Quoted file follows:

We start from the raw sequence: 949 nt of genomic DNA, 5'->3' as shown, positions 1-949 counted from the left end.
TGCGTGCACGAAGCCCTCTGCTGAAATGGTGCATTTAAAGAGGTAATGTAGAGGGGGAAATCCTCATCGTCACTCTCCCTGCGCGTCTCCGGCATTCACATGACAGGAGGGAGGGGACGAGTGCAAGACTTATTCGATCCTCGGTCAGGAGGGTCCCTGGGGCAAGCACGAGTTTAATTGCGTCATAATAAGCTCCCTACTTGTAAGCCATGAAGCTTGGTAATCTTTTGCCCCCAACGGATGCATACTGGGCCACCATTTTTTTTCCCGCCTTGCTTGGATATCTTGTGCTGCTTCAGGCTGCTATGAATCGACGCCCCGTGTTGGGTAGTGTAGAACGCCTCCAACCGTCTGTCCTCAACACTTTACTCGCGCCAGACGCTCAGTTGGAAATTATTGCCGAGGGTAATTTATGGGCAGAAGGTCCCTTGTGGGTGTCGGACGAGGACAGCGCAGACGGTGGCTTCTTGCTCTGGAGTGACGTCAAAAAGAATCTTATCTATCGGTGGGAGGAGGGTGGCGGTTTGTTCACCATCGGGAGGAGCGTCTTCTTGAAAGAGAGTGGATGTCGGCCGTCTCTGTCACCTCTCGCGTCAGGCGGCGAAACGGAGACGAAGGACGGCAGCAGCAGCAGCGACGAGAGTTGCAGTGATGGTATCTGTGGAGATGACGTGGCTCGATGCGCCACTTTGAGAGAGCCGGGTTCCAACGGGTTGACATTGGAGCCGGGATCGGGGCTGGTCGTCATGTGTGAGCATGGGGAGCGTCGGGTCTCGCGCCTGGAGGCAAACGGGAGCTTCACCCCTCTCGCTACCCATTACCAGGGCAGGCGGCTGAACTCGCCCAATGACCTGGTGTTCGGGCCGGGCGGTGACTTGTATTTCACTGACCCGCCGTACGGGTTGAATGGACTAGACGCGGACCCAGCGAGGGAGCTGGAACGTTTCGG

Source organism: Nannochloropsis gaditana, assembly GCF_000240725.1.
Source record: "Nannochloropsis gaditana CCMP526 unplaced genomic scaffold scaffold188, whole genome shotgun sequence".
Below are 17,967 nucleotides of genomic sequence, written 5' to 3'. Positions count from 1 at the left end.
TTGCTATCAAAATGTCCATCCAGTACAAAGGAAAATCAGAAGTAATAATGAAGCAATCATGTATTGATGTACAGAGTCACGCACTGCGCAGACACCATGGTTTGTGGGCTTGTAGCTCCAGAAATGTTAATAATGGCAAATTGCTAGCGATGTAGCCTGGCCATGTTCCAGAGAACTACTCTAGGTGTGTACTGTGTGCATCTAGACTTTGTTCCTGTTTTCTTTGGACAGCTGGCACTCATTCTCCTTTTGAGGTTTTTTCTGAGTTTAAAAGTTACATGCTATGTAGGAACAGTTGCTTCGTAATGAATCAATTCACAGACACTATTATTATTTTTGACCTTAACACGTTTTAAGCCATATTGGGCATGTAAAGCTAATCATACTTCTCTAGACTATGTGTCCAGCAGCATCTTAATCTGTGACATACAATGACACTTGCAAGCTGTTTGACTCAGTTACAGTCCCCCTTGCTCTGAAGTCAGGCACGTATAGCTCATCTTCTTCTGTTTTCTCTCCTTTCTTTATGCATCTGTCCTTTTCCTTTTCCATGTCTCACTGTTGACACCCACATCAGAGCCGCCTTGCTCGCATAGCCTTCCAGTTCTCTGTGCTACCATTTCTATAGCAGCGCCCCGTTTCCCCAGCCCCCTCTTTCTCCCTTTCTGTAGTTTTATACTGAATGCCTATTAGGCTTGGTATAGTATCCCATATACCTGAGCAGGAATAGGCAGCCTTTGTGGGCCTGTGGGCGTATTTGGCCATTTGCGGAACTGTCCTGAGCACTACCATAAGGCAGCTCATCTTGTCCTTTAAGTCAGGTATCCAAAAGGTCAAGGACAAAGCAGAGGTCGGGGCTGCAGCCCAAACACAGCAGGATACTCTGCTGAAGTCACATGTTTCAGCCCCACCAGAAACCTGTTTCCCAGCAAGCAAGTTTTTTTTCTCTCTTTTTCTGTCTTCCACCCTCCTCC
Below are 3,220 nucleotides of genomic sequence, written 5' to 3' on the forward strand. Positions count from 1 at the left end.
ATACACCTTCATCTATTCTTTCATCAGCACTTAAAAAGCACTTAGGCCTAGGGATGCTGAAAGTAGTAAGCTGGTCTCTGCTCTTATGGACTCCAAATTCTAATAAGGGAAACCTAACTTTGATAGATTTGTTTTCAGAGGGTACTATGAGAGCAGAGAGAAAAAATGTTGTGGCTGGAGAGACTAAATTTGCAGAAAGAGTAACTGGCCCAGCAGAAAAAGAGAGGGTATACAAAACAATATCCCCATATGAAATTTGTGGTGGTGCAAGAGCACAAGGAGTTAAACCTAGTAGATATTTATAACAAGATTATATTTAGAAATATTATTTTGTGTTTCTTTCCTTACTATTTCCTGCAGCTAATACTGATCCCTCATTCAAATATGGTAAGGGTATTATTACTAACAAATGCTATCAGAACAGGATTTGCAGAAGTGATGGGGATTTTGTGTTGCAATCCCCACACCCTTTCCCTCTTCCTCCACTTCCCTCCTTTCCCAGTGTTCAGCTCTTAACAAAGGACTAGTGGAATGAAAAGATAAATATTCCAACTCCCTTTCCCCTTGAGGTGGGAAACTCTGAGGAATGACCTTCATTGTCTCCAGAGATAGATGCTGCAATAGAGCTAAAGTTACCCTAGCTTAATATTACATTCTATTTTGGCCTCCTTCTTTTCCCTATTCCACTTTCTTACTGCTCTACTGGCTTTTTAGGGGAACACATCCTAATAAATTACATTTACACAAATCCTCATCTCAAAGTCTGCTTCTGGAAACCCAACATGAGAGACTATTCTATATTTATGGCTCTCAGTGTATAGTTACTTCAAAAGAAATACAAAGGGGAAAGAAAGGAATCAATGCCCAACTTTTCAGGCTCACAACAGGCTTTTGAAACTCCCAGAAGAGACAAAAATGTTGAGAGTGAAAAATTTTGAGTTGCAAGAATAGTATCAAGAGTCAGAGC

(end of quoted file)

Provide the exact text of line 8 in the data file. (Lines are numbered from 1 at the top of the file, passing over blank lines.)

ATACACCTTCATCTATTCTTTCATCAGCACTTAAAAAGCACTTAGGCCTAGGGATGCTGAAAGTAGTAAGCTGGTCTCTGCTCTTATGGACTCCAAATTCTAATAAGGGAAACCTAACTTTGATAGATTTGTTTTCAGAGGGTACTATGAGAGCAGAGAGAAAAAATGTTGTGGCTGGAGAGACTAAATTTGCAGAAAGAGTAACTGGCCCAGCAGAAAAAGAGAGGGTATACAAAACAATATCCCCATATGAAATTTGTGGTGGTGCAAGAGCACAAGGAGTTAAACCTAGTAGATATTTATAACAAGATTATATTTAGAAATATTATTTTGTGTTTCTTTCCTTACTATTTCCTGCAGCTAATACTGATCCCTCATTCAAATATGGTAAGGGTATTATTACTAACAAATGCTATCAGAACAGGATTTGCAGAAGTGATGGGGATTTTGTGTTGCAATCCCCACACCCTTTCCCTCTTCCTCCACTTCCCTCCTTTCCCAGTGTTCAGCTCTTAACAAAGGACTAGTGGAATGAAAAGATAAATATTCCAACTCCCTTTCCCCTTGAGGTGGGAAACTCTGAGGAATGACCTTCATTGTCTCCAGAGATAGATGCTGCAATAGAGCTAAAGTTACCCTAGCTTAATATTACATTCTATTTTGGCCTCCTTCTTTTCCCTATTCCACTTTCTTACTGCTCTACTGGCTTTTTAGGGGAACACATCCTAATAAATTACATTTACACAAATCCTCATCTCAAAGTCTGCTTCTGGAAACCCAACATGAGAGACTATTCTATATTTATGGCTCTCAGTGTATAGTTACTTCAAAAGAAATACAAAGGGGAAAGAAAGGAATCAATGCCCAACTTTTCAGGCTCACAACAGGCTTTTGAAACTCCCAGAAGAGACAAAAATGTTGAGAGTGAAAAATTTTGAGTTGCAAGAATAGTATCAAGAGTCAGAGC